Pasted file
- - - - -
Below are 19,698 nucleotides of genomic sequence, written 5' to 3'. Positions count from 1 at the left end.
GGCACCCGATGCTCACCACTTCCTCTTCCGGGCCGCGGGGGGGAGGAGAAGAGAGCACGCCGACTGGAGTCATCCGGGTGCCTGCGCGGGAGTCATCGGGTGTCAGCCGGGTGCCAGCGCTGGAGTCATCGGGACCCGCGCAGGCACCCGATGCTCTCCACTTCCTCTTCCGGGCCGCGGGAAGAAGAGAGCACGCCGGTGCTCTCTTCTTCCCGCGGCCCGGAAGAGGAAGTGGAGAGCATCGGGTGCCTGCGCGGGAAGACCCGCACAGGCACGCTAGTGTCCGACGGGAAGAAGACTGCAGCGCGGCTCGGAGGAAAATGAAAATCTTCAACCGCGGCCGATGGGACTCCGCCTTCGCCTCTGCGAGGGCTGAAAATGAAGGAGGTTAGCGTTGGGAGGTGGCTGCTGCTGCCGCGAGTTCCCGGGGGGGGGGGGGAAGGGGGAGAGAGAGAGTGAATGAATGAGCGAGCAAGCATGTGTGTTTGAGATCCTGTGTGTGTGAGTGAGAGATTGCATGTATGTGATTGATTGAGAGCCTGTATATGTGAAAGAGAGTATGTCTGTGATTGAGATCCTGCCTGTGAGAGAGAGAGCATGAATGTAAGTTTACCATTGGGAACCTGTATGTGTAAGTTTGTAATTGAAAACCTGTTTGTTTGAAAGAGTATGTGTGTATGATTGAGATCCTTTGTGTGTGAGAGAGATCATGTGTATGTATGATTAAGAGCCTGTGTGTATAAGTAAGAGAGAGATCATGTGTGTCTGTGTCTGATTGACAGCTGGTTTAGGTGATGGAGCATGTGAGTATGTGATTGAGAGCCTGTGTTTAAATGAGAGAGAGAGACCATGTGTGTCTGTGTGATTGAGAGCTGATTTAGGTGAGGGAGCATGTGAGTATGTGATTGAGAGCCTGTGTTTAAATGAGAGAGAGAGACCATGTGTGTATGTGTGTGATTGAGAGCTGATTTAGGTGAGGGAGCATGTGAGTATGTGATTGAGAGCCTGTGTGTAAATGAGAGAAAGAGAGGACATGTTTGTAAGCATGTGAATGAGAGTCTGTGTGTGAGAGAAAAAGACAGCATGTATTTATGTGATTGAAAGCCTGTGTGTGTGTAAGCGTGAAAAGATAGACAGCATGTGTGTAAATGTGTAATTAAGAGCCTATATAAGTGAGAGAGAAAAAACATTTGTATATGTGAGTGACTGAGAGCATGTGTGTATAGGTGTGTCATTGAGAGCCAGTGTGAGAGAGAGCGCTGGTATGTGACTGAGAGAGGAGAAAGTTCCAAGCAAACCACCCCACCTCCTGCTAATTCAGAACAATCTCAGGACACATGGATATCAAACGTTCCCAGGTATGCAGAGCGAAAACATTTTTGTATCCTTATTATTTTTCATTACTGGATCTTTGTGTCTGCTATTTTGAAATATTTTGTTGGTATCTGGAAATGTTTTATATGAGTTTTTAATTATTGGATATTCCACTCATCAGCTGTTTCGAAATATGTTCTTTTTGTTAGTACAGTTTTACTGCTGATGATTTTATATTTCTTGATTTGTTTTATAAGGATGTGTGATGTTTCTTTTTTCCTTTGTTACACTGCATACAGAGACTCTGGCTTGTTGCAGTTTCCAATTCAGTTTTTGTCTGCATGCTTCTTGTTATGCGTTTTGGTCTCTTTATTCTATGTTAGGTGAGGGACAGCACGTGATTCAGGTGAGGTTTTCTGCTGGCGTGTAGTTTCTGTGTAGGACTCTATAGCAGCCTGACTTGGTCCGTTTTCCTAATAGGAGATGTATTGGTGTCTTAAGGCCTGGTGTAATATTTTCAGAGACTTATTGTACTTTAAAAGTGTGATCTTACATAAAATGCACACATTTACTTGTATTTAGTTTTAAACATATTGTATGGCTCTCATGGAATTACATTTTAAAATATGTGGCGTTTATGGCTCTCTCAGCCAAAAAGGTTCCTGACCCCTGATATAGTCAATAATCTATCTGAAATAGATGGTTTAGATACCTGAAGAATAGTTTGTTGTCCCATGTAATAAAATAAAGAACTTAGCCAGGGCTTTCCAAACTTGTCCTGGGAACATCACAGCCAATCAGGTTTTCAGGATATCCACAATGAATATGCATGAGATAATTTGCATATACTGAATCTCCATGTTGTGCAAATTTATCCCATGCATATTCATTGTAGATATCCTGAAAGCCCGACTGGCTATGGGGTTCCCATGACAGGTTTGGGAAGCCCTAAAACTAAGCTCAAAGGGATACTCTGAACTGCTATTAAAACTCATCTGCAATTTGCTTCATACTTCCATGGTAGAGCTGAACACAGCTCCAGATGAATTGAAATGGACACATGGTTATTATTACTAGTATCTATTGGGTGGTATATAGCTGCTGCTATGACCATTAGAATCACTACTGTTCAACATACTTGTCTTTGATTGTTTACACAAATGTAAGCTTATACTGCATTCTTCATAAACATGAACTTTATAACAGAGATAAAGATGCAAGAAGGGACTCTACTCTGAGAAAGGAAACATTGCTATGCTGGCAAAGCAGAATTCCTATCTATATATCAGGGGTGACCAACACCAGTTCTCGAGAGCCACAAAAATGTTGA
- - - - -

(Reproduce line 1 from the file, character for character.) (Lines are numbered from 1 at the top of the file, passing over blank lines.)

Below are 19,698 nucleotides of genomic sequence, written 5' to 3'. Positions count from 1 at the left end.